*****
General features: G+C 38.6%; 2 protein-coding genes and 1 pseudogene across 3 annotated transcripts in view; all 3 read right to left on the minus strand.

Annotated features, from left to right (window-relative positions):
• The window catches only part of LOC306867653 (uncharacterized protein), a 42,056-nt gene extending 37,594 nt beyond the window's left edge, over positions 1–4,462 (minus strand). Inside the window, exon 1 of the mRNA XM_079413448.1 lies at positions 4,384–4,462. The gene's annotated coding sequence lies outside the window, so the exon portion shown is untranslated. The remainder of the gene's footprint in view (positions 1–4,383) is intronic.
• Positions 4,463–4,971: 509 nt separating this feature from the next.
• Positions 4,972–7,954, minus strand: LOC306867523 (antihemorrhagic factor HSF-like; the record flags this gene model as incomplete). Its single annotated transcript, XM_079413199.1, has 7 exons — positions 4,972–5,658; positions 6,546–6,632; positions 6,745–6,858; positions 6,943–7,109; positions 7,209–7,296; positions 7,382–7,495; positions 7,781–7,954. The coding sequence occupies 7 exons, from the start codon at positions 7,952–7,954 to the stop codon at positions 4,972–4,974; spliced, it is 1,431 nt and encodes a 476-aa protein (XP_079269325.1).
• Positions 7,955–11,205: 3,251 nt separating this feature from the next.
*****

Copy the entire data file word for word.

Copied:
General features: G+C 38.6%; 2 protein-coding genes and 1 pseudogene across 3 annotated transcripts in view; all 3 read right to left on the minus strand.

Annotated features, from left to right (window-relative positions):
• The window catches only part of LOC306867653 (uncharacterized protein), a 42,056-nt gene extending 37,594 nt beyond the window's left edge, over positions 1–4,462 (minus strand). Inside the window, exon 1 of the mRNA XM_079413448.1 lies at positions 4,384–4,462. The gene's annotated coding sequence lies outside the window, so the exon portion shown is untranslated. The remainder of the gene's footprint in view (positions 1–4,383) is intronic.
• Positions 4,463–4,971: 509 nt separating this feature from the next.
• Positions 4,972–7,954, minus strand: LOC306867523 (antihemorrhagic factor HSF-like; the record flags this gene model as incomplete). Its single annotated transcript, XM_079413199.1, has 7 exons — positions 4,972–5,658; positions 6,546–6,632; positions 6,745–6,858; positions 6,943–7,109; positions 7,209–7,296; positions 7,382–7,495; positions 7,781–7,954. The coding sequence occupies 7 exons, from the start codon at positions 7,952–7,954 to the stop codon at positions 4,972–4,974; spliced, it is 1,431 nt and encodes a 476-aa protein (XP_079269325.1).
• Positions 7,955–11,205: 3,251 nt separating this feature from the next.